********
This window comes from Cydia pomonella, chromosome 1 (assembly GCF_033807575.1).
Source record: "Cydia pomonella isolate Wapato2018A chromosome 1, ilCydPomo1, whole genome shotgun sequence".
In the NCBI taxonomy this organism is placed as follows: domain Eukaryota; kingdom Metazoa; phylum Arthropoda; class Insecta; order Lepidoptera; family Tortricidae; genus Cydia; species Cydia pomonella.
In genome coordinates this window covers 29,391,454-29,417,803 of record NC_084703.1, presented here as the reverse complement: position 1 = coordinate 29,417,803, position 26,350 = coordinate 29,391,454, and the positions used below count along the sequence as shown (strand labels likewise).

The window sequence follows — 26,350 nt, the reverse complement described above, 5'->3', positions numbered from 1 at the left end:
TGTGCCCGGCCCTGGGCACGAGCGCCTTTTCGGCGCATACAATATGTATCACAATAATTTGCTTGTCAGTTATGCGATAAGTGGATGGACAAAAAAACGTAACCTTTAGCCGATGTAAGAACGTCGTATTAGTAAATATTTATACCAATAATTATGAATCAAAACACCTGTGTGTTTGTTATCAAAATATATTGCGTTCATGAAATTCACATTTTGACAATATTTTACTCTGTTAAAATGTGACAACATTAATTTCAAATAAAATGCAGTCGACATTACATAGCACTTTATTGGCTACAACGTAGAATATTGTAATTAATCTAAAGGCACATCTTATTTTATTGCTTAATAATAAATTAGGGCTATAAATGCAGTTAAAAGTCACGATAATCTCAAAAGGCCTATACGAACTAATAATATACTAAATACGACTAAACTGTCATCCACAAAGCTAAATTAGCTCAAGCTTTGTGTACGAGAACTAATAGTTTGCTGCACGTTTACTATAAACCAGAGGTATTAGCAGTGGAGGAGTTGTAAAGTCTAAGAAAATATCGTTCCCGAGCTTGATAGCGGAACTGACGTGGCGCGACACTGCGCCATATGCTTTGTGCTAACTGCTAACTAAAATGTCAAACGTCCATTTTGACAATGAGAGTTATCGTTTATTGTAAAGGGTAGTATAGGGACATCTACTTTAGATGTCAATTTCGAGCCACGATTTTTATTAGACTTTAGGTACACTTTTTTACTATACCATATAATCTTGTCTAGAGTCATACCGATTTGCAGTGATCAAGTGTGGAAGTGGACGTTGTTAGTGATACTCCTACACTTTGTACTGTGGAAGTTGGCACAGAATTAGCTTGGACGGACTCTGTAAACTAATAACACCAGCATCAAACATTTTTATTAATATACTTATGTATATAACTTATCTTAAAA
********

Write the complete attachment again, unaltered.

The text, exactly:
This window comes from Cydia pomonella, chromosome 1 (assembly GCF_033807575.1).
Source record: "Cydia pomonella isolate Wapato2018A chromosome 1, ilCydPomo1, whole genome shotgun sequence".
In the NCBI taxonomy this organism is placed as follows: domain Eukaryota; kingdom Metazoa; phylum Arthropoda; class Insecta; order Lepidoptera; family Tortricidae; genus Cydia; species Cydia pomonella.
In genome coordinates this window covers 29,391,454-29,417,803 of record NC_084703.1, presented here as the reverse complement: position 1 = coordinate 29,417,803, position 26,350 = coordinate 29,391,454, and the positions used below count along the sequence as shown (strand labels likewise).

The window sequence follows — 26,350 nt, the reverse complement described above, 5'->3', positions numbered from 1 at the left end:
TGTGCCCGGCCCTGGGCACGAGCGCCTTTTCGGCGCATACAATATGTATCACAATAATTTGCTTGTCAGTTATGCGATAAGTGGATGGACAAAAAAACGTAACCTTTAGCCGATGTAAGAACGTCGTATTAGTAAATATTTATACCAATAATTATGAATCAAAACACCTGTGTGTTTGTTATCAAAATATATTGCGTTCATGAAATTCACATTTTGACAATATTTTACTCTGTTAAAATGTGACAACATTAATTTCAAATAAAATGCAGTCGACATTACATAGCACTTTATTGGCTACAACGTAGAATATTGTAATTAATCTAAAGGCACATCTTATTTTATTGCTTAATAATAAATTAGGGCTATAAATGCAGTTAAAAGTCACGATAATCTCAAAAGGCCTATACGAACTAATAATATACTAAATACGACTAAACTGTCATCCACAAAGCTAAATTAGCTCAAGCTTTGTGTACGAGAACTAATAGTTTGCTGCACGTTTACTATAAACCAGAGGTATTAGCAGTGGAGGAGTTGTAAAGTCTAAGAAAATATCGTTCCCGAGCTTGATAGCGGAACTGACGTGGCGCGACACTGCGCCATATGCTTTGTGCTAACTGCTAACTAAAATGTCAAACGTCCATTTTGACAATGAGAGTTATCGTTTATTGTAAAGGGTAGTATAGGGACATCTACTTTAGATGTCAATTTCGAGCCACGATTTTTATTAGACTTTAGGTACACTTTTTTACTATACCATATAATCTTGTCTAGAGTCATACCGATTTGCAGTGATCAAGTGTGGAAGTGGACGTTGTTAGTGATACTCCTACACTTTGTACTGTGGAAGTTGGCACAGAATTAGCTTGGACGGACTCTGTAAACTAATAACACCAGCATCAAACATTTTTATTAATATACTTATGTATATAACTTATCTTAAAA